A First-class Precious Metal Accessory Technician*. JJA (Japan jewelry design award), National Skills Grand Prix winner.
*A person qualified by a state examination as a certified technician
His compact atelier in Niigata is small enough that it can be overlooked by people walking past.
However, once you enter his atelier, it feels like you have stepped into a treasure box filled with all the tools and equipment necessary for making jewelry.
There is not only a file, a fret saw, a cold chisel, and multi-colored glassy glaze used for traditional enamel (cloisonné), but also a laser welding machine, a microscope, and a 3D printer.
He creates Shinko Studio’s collections that is required the highest skills and one of a kind works like custom orders.
It goes without saying that sophisticated skills and care are put into his work, but there is no comparison to the beauty of the smooth lines when the jewelry is finished. He not only uses design illustrations, but he also uses the true “feelings” that come from viewing the work in person.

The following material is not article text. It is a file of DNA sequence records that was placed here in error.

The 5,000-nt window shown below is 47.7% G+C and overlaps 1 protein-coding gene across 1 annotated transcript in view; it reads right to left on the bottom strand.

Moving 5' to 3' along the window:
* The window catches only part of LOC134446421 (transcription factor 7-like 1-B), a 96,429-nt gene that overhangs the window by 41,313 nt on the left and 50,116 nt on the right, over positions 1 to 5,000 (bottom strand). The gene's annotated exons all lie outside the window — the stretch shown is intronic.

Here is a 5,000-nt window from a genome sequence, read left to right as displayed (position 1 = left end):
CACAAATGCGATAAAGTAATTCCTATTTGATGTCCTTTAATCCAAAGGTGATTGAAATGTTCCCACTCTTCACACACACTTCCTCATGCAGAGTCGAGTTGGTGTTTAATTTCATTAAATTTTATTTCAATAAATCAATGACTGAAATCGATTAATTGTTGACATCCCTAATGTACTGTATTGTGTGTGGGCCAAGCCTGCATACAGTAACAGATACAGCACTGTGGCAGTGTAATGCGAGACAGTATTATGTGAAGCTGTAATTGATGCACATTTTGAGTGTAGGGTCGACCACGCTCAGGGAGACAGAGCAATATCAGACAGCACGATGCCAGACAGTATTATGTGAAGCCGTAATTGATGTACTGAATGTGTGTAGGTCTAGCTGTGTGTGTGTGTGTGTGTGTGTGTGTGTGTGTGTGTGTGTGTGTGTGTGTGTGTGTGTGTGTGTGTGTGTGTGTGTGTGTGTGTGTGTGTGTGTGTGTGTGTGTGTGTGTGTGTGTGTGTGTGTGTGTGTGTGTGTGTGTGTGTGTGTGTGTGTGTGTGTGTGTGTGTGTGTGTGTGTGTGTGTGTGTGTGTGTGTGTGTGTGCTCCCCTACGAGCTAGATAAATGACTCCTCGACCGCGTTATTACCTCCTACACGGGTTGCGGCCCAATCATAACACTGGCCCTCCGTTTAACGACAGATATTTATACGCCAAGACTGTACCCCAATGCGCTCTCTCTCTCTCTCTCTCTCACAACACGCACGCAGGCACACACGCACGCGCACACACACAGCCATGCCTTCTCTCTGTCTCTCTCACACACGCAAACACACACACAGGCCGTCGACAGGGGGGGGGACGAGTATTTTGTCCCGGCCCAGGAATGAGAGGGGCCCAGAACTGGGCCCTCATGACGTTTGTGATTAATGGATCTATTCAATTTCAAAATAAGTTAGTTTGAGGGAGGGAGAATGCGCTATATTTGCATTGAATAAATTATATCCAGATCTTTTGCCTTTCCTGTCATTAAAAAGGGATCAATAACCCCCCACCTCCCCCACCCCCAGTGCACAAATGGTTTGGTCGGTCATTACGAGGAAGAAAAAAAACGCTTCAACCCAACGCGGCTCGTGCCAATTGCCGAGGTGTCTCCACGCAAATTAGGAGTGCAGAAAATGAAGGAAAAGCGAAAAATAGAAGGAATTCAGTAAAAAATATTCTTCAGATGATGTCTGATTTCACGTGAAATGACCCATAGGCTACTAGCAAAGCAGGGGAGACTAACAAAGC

Using these feelings,
he makes delicate changes to the shape, sharpens the edge and creates a smooth form.
When he is in the final finishing process and it comes time to sharpen the edge, he has an internal struggle on how to balance sharpness with usability.
Straddling this boundary, he forms a beautiful line.
The valuation of a craftsman tends to come from their technique, but it is important for people to create comfortable lines that change with the times.
Coming back to the fundamental principle of design to “solve societal problems and propose new solutions,” isn’t that in essence what it means to make things?